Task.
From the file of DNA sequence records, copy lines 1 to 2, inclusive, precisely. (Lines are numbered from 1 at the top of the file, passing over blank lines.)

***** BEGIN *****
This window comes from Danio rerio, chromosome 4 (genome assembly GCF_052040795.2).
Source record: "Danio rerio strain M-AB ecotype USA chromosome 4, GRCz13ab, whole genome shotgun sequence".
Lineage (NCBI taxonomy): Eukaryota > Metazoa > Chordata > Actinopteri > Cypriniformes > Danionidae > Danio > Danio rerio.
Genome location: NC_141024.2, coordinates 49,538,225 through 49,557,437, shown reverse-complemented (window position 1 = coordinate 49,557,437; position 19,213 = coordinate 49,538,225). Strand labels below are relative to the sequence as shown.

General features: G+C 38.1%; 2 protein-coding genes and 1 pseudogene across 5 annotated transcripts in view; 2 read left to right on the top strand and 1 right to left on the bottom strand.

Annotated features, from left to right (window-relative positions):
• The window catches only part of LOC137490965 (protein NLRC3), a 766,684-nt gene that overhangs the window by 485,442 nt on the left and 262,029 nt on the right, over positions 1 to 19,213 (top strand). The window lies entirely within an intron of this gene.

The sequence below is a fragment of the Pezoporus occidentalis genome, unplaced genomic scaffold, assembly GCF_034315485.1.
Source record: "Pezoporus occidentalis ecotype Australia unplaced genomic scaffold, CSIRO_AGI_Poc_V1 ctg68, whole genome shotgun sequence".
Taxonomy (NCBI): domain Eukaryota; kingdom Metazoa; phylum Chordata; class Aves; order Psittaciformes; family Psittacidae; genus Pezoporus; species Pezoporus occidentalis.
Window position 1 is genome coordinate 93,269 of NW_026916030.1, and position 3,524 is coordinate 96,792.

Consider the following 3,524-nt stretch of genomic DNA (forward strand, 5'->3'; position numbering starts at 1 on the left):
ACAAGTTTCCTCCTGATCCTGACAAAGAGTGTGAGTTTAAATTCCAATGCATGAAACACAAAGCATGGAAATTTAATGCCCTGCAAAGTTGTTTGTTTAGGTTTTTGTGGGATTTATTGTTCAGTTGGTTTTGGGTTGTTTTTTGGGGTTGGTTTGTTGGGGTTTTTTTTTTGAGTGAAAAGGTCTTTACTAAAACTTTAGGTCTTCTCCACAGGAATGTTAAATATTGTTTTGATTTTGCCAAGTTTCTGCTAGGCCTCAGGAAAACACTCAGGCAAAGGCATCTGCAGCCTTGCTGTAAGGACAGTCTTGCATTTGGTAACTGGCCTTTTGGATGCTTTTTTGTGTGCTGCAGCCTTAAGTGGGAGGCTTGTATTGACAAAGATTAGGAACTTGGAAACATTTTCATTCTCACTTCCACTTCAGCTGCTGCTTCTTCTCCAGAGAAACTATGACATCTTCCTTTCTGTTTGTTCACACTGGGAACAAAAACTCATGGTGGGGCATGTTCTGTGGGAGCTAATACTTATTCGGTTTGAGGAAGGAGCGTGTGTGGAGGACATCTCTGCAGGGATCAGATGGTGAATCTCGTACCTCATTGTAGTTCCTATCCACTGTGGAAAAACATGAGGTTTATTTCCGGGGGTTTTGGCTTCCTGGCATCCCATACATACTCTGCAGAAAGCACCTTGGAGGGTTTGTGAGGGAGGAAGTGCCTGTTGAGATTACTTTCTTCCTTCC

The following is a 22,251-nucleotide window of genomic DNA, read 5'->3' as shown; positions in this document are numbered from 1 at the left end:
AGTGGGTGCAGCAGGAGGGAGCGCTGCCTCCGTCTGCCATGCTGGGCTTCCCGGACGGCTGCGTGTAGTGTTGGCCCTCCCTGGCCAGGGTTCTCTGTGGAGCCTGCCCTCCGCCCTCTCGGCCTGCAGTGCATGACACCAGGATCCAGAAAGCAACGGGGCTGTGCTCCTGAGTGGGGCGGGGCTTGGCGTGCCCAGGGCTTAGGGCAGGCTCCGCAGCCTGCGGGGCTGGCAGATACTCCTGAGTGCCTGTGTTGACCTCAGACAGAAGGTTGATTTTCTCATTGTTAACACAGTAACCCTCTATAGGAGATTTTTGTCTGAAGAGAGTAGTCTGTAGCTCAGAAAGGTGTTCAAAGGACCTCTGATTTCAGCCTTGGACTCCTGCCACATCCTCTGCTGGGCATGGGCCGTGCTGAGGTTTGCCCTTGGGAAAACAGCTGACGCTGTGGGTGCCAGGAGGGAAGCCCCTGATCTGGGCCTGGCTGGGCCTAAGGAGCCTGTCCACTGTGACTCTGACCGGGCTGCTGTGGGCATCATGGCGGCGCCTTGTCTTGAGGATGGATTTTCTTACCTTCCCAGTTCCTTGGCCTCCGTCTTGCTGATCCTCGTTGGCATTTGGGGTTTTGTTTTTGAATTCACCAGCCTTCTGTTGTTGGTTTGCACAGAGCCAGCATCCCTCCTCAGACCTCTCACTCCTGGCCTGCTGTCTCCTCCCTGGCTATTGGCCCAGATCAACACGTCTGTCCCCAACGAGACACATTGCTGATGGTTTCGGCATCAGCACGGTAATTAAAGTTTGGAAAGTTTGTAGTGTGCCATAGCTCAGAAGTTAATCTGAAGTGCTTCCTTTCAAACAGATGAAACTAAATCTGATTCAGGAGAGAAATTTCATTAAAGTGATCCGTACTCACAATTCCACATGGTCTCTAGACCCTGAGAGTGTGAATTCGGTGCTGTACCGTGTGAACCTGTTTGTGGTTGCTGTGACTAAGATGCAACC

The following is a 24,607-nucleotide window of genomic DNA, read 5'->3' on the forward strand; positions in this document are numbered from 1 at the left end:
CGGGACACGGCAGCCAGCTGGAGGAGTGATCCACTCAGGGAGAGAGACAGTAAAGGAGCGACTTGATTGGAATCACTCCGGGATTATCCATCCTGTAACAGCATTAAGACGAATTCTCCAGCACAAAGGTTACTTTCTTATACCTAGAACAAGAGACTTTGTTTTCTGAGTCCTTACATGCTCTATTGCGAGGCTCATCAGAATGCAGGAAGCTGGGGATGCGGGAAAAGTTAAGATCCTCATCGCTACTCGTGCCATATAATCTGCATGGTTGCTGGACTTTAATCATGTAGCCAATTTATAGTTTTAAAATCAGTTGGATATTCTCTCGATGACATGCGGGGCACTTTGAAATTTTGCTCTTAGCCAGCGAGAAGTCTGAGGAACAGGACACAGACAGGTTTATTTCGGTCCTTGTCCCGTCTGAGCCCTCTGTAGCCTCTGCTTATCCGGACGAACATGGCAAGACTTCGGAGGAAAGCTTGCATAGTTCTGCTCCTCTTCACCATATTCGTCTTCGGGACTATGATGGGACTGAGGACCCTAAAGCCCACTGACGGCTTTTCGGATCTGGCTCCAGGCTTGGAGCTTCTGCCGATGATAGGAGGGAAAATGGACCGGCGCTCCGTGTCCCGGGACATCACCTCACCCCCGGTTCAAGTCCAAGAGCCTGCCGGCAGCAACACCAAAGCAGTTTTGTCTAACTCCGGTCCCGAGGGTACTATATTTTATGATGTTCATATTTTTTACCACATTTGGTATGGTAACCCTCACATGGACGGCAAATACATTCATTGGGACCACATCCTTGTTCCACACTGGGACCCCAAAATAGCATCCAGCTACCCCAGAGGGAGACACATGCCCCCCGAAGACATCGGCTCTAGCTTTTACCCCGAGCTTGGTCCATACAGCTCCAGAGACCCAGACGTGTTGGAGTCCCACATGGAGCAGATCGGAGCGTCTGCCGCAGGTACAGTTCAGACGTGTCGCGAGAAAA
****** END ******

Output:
This window comes from Danio rerio, chromosome 4 (genome assembly GCF_052040795.2).
Source record: "Danio rerio strain M-AB ecotype USA chromosome 4, GRCz13ab, whole genome shotgun sequence".